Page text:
Apart from the above mentioned SFP transceivers that use dual fibers for duplex transmission (one transmit and one receive separately), there are SFP transceivers that use only a single fiber for transmission. The latter are called simplex SFPs, or more commonly known as bidirectional (BiDi) SFPs, which are equipped with WDM couplers/diplexers. The most frequently used wavelength pairs of BiDi SFPs are 1310nm/1550nm, 1310nm/1490nm and 1510nm/1590nm. And the transmission distances vary from 10 km to 160 km when using different wavelengths. It is very easy to distinguish simplex SFP and duplex SFP from the receptacle.
All SFP transceivers should be used in pairs. For duplex SFPs at the two sides, we should connect two SFPs of the same wavelengths. For example, two 850nm SFPs or two 1310nm SFPs. However, for simplex/BiDi SFPs, we should use two SFPs that have opposite wavelengths for transmitter and receiver, which has more detailed introduction in the post A Brief Introduction of BiDi SFP Transceiver.
As an advanced technology that allows to transmit multiple signals simultaneously on a single fiber, wavelength-division multiplexing (WDM) is utilized by telecom systems in long distance transmission, either DWDM (dense WDM) or CWDM (coarse WDM). In these systems, the lasers of SFP transceivers are chosen with precise wavelengths closely spaced but not so close they interfere with each other.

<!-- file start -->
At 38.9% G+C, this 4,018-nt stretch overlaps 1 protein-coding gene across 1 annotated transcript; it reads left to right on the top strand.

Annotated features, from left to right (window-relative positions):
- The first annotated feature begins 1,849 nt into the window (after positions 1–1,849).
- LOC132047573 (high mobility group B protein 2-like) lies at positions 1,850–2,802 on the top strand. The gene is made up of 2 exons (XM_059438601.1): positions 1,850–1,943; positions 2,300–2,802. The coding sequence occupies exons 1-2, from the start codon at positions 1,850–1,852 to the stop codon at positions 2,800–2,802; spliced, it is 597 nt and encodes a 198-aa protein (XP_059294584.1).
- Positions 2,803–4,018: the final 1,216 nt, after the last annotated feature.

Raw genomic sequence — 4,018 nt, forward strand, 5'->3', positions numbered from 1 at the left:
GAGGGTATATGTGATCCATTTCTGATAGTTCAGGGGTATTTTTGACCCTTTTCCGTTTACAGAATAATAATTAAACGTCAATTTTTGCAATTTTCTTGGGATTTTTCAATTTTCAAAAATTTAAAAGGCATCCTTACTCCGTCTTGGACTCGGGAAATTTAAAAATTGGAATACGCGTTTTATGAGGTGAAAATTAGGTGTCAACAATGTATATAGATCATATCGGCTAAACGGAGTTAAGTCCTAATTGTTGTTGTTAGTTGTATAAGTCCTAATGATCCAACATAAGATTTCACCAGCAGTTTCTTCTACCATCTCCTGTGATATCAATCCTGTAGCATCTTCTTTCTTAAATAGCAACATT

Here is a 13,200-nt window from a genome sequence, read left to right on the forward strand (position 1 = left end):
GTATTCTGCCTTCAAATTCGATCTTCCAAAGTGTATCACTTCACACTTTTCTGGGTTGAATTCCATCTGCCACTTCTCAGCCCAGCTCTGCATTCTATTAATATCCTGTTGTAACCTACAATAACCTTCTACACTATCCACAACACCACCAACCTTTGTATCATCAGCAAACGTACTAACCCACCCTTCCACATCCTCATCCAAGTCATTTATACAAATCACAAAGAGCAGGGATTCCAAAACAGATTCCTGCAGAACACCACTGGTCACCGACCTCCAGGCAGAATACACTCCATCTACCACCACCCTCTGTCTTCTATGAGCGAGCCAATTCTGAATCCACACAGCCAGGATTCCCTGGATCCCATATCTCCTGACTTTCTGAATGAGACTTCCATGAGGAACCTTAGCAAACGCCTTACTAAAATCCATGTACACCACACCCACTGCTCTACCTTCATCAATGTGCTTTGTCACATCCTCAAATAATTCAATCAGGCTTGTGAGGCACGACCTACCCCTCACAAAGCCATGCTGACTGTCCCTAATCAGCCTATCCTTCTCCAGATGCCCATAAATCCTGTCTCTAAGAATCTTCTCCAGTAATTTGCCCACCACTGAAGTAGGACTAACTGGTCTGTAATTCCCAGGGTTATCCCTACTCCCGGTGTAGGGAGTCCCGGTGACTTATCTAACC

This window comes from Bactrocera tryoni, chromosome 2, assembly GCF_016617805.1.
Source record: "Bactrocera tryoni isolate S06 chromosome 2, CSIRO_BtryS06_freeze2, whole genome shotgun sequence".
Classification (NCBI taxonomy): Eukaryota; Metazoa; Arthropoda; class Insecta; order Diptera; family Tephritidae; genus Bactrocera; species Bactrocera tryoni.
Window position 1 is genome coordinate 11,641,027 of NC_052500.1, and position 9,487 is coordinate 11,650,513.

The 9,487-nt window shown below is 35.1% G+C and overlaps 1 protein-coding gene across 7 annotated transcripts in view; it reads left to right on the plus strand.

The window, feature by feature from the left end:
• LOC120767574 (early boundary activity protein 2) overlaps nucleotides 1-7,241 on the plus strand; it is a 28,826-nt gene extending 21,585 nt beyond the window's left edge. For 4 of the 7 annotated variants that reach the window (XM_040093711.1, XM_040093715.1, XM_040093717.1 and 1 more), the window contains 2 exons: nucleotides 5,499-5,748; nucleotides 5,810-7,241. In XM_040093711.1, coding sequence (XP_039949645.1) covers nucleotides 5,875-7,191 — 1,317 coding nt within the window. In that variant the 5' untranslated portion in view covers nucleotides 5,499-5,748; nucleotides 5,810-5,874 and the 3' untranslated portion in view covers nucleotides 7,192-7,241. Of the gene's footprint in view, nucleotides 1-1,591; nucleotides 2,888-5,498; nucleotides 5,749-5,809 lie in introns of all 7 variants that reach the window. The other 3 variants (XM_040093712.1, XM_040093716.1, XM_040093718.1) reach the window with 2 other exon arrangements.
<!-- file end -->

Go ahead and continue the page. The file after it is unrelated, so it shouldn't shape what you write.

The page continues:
CWDM SFPs and DWDM SFPs both connect with LC duplex single-mode fiber cables, but they have more differences than similarities. Generally, when the customer needs a number of channels up to 16, it is more economical to deploy CWDM SFP vs. DWDM SFP. For information about how to choose CWDM SFP+ and DWDM SFP+, you can read the article: Everything You Need to Know Before Buying CWDM and DWDM SFP+ Transceivers.
|Specifications||CWDM SFP||DWDM SFP|
|Wavelength Spacing||Up to 18 wavelengths from 1270 nm to 1610 nm with a 20nm spacing, i.e. 1270 nm, 1290 nm, 1310 nm, 1330 nm...||Up to 45 wavelengths ( Channel 17 to Channel 61 according to ITU) of C Band (1525 nm to 1565 nm) or L Band (1570 nm to 1610 nm) with a 0.8nm spacing.|
|Modulation Laser||Electronic tuning uncooled laser.||Cooling laser which adopts temperature tuning enables DWDM SFP better performance, higher safety and longer life span.|